28 Sambalpur 1069796 4279 5456 9093 5349
29 Sonepur 677837 2711 3457 5762 3389
30 Sundargarh 2138995 8556 10909 18181 10695
  ODISHA 43147321 172589 220051 366752 215737[1]

 

The above table does reflect the seriousness of the targets in official words ELA set and the need to reach it.

The government of Odisha recently organised events around World Population Day on July 11.  On this occasion the key districts and Medical Officers of these districts were felicitated in the following categories:

  1. Best performing Districts in sterilization operations for the year 2012-13. (3 Awards)

 

  1. Best performing Districts in sterilization operations for the population fortnight (11 to 24 July, 2012). (3 Awards)

 

  1. Best performing Districts in Male Sterilization operations for the year 2012-13. (3 Awards).

 

  1. Best performing Surgeons in Minilap Operations during the year 2012-13. (3 Awards).

 

  1. Best performing Surgeons in Laparoscopic operations for the year 2012-13. (3 Awards).

 

  1. Best performing Surgeons in Male Sterilization operations for the year 2012-13. (3 Awards).

 

  1. Best performing Surgeons in FDS for the year 2012-13. (3 Awards).

 

  1. Best performing NGO in mobilizing sterilization cases in population fortnight (11 to 24 July 2012). (1 Award)

 

Coincidently two districts Malkangiri, Koraput are predominantly tribal districts (with the tribal population being around 50% or more) and Anugul which has 11.6% of tribal population are the districts which won the award for their performance in sterilisation operation. All these three districts have crossed the stipulated 100% female sterilisation targets set in 2012-13[2].

The % of achievement in these districts is as follows:

Best three districts on sterilisation performance (2012-13) Malkangiri (138.27%)

Koraput (109.08%)

Angul (106.09%)

 

Best three districts for conducting vasectomy operations (2012-13)

(in nos.)

Koraput (650)

Mayurbhanj (546)

Rayagada (282)

 

Best three districts on sterilisation performance during World Population Day 2012 Bhadrak (125.45%)

Malkangiri (91.15%)

Dhenkanal (76.67%)

Source: Directorate of Family Welfare, Odisha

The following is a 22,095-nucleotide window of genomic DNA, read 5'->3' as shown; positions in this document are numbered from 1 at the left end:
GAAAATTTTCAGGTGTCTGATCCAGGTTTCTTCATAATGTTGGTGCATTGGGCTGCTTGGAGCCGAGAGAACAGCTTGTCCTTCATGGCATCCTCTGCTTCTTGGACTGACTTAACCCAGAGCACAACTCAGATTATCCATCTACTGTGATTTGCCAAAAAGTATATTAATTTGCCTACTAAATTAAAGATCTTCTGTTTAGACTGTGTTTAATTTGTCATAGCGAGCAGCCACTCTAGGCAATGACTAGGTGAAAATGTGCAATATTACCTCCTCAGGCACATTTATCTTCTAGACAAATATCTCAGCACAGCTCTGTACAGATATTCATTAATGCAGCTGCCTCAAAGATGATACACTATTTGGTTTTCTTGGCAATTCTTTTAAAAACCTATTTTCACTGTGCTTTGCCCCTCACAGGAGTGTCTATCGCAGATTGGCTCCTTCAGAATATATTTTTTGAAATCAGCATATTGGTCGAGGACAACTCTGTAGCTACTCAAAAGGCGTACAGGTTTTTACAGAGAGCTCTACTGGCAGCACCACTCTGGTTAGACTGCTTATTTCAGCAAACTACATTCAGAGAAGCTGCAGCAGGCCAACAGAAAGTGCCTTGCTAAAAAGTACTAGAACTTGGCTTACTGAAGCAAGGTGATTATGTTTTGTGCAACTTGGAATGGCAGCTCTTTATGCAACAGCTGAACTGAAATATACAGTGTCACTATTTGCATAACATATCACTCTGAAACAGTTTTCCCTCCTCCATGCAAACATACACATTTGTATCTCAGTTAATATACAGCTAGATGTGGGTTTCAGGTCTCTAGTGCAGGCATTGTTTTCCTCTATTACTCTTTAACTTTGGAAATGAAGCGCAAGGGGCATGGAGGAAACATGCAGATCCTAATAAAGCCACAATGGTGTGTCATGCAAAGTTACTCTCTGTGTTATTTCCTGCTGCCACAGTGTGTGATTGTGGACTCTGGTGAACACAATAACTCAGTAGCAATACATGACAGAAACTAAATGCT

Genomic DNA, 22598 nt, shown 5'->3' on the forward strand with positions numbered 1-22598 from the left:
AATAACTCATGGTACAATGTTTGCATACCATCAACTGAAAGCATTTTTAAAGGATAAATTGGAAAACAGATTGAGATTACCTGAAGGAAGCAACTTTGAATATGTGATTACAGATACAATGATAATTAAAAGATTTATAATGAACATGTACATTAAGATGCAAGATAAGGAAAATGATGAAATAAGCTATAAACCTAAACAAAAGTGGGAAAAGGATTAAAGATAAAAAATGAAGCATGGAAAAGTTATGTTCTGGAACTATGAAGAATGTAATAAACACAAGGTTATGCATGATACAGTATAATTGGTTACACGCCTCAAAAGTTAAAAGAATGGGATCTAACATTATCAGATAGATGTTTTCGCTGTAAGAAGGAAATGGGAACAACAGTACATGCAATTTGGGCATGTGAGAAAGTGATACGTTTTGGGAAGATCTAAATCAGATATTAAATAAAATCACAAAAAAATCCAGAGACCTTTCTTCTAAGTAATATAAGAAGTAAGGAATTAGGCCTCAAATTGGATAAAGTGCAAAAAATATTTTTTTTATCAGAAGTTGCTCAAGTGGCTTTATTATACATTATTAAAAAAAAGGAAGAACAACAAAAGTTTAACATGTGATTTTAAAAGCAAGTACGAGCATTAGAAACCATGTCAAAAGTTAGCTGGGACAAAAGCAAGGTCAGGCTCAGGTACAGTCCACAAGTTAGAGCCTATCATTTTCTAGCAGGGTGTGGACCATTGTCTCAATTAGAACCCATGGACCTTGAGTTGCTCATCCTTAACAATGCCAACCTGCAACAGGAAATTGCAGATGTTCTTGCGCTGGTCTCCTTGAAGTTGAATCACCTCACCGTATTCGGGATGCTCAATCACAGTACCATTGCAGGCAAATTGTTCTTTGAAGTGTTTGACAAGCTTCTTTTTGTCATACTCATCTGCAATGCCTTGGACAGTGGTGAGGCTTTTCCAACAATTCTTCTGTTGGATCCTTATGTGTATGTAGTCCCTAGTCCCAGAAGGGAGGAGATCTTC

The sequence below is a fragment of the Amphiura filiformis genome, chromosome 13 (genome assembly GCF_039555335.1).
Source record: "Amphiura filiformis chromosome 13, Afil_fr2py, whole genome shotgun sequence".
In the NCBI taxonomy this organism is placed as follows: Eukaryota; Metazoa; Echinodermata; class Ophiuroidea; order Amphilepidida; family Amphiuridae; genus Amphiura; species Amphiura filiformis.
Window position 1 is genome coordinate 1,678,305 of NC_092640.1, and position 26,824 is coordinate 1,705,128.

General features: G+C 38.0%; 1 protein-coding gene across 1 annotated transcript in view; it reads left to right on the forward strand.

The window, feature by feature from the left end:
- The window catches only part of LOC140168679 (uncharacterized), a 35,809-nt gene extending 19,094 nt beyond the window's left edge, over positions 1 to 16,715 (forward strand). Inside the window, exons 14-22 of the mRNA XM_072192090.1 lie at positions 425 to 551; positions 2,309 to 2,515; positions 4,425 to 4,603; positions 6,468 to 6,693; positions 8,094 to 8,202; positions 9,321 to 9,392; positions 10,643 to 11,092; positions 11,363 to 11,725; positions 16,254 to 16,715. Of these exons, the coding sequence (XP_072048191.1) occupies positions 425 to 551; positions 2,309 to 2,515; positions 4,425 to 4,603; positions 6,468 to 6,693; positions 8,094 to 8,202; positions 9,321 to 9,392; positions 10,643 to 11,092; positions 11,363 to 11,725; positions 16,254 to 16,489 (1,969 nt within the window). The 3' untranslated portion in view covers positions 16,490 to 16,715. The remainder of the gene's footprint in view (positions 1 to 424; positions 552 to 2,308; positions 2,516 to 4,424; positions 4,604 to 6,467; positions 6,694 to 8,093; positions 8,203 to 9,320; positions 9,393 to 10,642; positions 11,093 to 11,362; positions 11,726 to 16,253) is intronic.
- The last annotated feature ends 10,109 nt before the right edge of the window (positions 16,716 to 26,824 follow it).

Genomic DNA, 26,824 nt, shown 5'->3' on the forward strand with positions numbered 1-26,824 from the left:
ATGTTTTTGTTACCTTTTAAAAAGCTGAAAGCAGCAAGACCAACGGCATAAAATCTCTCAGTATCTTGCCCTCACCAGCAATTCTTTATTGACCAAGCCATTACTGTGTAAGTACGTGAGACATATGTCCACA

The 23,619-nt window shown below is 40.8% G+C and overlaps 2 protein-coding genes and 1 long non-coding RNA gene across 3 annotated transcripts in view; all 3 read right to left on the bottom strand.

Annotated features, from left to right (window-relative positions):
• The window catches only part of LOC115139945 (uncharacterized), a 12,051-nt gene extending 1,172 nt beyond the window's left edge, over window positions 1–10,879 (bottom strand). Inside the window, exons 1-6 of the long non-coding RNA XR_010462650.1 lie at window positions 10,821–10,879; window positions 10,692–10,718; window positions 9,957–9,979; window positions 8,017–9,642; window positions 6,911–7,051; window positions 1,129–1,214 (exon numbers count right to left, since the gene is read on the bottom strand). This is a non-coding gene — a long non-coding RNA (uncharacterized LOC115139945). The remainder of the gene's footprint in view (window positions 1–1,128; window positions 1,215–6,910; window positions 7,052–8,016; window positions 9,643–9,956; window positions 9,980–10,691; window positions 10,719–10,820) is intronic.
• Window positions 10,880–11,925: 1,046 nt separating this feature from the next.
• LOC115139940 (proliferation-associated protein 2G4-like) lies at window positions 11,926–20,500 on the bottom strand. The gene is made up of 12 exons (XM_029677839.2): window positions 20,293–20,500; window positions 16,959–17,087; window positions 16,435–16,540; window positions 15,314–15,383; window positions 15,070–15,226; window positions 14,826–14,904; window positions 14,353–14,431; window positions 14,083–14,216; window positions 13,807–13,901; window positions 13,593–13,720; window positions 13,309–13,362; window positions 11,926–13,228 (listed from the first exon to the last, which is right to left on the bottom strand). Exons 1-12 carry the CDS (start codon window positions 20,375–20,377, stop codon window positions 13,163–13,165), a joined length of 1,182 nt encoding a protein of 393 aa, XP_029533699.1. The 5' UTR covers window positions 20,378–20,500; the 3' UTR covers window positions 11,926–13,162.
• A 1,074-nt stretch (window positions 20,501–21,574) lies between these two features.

The fact that no award was being provided for distribution of other contraceptives like IUCD, or oral pills or condoms does signify the seriousness with which sterilisation is being promoted.

The Ministry of Health and Family Welfare continues to link welfare of individuals, national economy and environment benefits with smaller families i.e. two child families. One of the senior health official of government of India Dr. Sikdar did share in one of the meetings that family welfare has moved away from a camp based approach to fixed day services for women in CHC, evidences from the field  however suggests otherwise and does imply that family planning services rarely addresses the gender barriers or addresses the special needs of the marginalised communities.

It seems to be true that the health care providers and the health system continue to limit people’s family planning options to sterilisation in the belief that people cannot be relied on to practice temporary methods effectively. This trend is especially a matter of concern since in the Family Planning Summit 2012; the international community took an enormous stride towards rectifying the human rights violation faced by women and girls globally. India committed to providing greater access to modern contraceptives.



[1] Distribution of ELA on Family Welfare for FY 2013-2014 are enclosed as Annexure I.

 

[2] Government order on state awards for WPD fortnight 2013, duly signed by senior family welfare department officials attached as Annexure II.

 

(annexures avilable on request )